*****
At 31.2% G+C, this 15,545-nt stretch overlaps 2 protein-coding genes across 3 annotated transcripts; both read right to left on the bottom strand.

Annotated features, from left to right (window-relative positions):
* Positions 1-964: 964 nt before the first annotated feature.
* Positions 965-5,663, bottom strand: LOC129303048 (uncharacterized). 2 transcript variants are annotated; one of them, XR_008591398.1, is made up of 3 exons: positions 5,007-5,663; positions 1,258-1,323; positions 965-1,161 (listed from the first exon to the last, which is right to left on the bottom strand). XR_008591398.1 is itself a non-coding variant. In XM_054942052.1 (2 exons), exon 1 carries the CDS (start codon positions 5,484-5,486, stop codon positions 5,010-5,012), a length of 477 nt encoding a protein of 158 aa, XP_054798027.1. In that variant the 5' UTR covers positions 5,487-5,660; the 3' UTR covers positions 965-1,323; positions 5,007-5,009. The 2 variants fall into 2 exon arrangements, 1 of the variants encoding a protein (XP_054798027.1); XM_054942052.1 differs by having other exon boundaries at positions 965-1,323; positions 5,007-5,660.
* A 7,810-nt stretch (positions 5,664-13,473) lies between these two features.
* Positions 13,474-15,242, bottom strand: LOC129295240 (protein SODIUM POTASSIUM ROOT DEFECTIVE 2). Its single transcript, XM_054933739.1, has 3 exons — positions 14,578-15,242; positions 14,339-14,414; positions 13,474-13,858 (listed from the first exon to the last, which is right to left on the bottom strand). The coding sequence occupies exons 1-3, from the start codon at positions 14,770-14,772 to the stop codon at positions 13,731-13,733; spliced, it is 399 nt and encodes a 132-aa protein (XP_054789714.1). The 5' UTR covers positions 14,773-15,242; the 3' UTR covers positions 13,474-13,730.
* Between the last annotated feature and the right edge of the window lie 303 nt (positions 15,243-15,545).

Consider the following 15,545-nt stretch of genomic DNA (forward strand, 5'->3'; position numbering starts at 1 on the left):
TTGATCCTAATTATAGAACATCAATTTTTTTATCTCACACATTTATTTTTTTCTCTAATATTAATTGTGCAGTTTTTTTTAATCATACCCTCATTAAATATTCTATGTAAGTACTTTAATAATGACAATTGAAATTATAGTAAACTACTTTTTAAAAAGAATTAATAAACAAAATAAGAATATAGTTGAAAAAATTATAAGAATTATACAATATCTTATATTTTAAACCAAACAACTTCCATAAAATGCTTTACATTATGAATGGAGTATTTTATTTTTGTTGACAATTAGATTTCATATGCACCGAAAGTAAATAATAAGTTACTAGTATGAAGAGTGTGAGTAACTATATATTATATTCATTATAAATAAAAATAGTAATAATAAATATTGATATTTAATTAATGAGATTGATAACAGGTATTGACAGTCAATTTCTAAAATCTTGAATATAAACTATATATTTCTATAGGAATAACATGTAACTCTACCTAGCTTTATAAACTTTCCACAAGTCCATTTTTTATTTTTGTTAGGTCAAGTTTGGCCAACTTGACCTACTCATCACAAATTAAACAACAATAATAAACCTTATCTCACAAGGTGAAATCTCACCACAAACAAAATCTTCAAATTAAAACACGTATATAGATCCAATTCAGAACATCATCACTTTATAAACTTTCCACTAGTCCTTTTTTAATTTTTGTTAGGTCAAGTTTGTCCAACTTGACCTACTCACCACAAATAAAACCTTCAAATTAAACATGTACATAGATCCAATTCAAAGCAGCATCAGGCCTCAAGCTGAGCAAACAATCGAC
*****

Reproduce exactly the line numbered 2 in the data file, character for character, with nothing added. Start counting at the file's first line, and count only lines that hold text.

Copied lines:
Annotated features, from left to right (window-relative positions):